Tahmima Anam continues her outstanding Bengal Trilogy, which began with A Golden Age, her glowing 2008 debut that propelled Anam into a privileged literary circle filled with international accolades. From Rehana Haque, the protagonist mother in Age, Anam shifts her focus to the grown Haque children in her second book which hits U.S. shelves in just a couple of weeks.
For the first time since the Bangladesh war of independence finally ended, Rehana, her son Sohail, and daughter Maya are all under the same roof … and yet their physical reunion is overshadowed by emotional disconnection. Sohail’s wife has just passed away when Maya returns home, leaving behind shocking violence in the small village where she was a doctor for several years. Maya is tired and spent, having witnessed the too-often subjugation of women just for being women.
Maya can’t comprehend Sohail’s new religious fervor since his return from the war, his reinvention as a revered Muslim leader, nor his unbending rules and expectations in the name of a god that Maya can’t accept as absolute. Sohail’s devotion to his faith leaves him blind to his utterly neglected son – a thin young boy, unwashed, clothed in tatters, thieving, lying, and yet the only request he voices regularly is to be able to go to school. Bypassing her brother’s objections, Maya tries to at least provide her nephew with basic literacy, but her attempts at enlightenment have tragic consequences.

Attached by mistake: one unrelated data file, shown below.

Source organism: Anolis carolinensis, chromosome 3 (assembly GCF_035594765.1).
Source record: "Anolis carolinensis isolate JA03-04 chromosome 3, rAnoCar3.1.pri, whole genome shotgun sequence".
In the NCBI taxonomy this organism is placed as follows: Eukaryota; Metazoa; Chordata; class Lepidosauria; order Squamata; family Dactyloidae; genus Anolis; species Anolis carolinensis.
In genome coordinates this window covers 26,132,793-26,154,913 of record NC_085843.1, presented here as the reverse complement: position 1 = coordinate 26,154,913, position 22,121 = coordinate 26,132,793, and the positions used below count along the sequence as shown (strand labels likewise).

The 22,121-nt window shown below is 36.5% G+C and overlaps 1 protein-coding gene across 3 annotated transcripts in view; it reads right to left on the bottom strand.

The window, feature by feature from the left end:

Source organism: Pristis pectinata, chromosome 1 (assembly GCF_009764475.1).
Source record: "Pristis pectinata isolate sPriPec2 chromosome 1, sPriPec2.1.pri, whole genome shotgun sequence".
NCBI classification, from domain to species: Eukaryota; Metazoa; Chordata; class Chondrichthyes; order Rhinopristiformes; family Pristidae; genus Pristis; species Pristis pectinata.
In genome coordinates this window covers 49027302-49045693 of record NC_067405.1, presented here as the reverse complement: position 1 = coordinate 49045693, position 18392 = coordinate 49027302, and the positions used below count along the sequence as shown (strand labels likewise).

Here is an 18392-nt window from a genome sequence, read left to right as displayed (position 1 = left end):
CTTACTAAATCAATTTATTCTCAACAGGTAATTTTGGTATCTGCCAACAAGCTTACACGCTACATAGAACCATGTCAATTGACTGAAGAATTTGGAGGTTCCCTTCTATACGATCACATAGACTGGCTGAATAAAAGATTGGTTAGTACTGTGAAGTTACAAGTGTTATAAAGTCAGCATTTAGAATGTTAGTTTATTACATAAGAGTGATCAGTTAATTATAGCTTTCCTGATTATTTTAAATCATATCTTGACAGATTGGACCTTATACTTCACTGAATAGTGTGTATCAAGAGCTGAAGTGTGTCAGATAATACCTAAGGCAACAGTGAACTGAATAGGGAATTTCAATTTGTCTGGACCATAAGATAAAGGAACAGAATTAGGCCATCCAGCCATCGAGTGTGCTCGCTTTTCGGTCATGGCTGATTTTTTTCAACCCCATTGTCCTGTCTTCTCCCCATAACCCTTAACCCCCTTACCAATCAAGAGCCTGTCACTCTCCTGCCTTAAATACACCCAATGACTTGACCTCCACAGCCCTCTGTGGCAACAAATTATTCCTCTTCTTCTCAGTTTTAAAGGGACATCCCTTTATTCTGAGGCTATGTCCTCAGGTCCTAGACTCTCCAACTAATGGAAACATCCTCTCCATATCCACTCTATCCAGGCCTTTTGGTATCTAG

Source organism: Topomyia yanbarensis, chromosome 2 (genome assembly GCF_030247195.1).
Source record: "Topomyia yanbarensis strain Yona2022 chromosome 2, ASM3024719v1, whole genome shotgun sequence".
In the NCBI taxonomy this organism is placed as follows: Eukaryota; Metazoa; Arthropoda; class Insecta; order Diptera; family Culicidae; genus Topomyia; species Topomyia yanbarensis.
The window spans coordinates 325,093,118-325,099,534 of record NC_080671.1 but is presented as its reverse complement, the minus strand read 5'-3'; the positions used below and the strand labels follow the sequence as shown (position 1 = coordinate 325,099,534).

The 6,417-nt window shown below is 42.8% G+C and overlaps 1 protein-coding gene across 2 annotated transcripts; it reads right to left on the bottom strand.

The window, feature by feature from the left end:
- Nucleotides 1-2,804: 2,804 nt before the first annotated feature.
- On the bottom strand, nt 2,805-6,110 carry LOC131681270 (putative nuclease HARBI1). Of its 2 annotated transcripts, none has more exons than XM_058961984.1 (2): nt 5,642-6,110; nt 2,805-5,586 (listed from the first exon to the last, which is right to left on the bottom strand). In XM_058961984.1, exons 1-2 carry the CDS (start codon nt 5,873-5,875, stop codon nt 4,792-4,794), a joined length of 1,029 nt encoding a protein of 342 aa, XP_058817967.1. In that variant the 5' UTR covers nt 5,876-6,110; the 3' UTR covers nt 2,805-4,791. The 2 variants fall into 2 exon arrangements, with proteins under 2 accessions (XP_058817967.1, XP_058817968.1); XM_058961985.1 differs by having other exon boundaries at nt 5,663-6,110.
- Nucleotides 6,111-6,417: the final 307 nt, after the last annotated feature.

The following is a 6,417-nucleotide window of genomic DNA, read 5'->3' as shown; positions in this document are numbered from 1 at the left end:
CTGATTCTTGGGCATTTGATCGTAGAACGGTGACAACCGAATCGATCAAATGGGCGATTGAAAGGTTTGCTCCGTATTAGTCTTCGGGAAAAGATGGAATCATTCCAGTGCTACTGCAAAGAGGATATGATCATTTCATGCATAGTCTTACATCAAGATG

As Bangladesh celebrates 40 years of independent country-hood, Anam’s intimate, vivid new title appears just in time as both testimony of endured brutality, and a reminder of the difficult choices survivors faced once the violence finally subsided. That survival always comes with a price: Sohail’s search for redemption takes him in one extreme direction, while Maya chooses a very different path. And Rehana – her silences more telling perhaps than her words can be – watches as her children’s lives diverge further and further from one another, and eventually from hers as well.